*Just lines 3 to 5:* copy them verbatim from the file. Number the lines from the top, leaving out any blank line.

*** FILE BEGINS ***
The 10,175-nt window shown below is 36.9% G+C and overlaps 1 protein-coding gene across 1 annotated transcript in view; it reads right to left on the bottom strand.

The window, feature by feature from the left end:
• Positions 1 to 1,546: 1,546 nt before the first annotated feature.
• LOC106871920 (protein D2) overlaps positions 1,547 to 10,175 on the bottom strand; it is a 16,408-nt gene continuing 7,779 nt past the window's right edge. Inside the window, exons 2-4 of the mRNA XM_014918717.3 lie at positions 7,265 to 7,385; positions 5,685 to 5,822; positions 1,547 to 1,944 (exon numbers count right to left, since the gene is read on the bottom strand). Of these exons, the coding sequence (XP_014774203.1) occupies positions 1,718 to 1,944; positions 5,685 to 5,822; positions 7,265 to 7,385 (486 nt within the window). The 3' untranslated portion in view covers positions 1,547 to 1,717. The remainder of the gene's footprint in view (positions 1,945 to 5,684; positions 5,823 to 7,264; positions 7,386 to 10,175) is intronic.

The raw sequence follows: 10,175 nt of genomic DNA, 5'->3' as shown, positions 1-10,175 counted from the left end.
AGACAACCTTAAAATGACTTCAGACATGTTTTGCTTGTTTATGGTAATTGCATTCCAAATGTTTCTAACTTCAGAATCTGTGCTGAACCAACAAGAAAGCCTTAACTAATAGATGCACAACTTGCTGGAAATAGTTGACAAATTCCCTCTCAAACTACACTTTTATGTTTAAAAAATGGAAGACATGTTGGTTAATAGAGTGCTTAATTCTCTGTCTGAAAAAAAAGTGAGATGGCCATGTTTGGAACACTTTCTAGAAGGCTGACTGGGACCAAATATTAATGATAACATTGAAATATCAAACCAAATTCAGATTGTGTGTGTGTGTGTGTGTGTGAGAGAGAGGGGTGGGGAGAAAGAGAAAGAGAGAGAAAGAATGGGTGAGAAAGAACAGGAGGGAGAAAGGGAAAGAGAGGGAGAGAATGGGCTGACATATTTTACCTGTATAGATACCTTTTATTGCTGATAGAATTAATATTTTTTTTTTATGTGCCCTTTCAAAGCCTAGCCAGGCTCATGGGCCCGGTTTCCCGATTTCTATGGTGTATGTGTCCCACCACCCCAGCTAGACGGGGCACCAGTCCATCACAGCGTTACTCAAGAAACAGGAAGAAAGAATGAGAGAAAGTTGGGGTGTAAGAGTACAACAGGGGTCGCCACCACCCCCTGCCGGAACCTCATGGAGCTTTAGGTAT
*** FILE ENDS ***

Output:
• Positions 1 to 1,546: 1,546 nt before the first annotated feature.
• LOC106871920 (protein D2) overlaps positions 1,547 to 10,175 on the bottom strand; it is a 16,408-nt gene continuing 7,779 nt past the window's right edge. Inside the window, exons 2-4 of the mRNA XM_014918717.3 lie at positions 7,265 to 7,385; positions 5,685 to 5,822; positions 1,547 to 1,944 (exon numbers count right to left, since the gene is read on the bottom strand). Of these exons, the coding sequence (XP_014774203.1) occupies positions 1,718 to 1,944; positions 5,685 to 5,822; positions 7,265 to 7,385 (486 nt within the window). The 3' untranslated portion in view covers positions 1,547 to 1,717. The remainder of the gene's footprint in view (positions 1,945 to 5,684; positions 5,823 to 7,264; positions 7,386 to 10,175) is intronic.

The raw sequence follows: 10,175 nt of genomic DNA, 5'->3' as shown, positions 1-10,175 counted from the left end.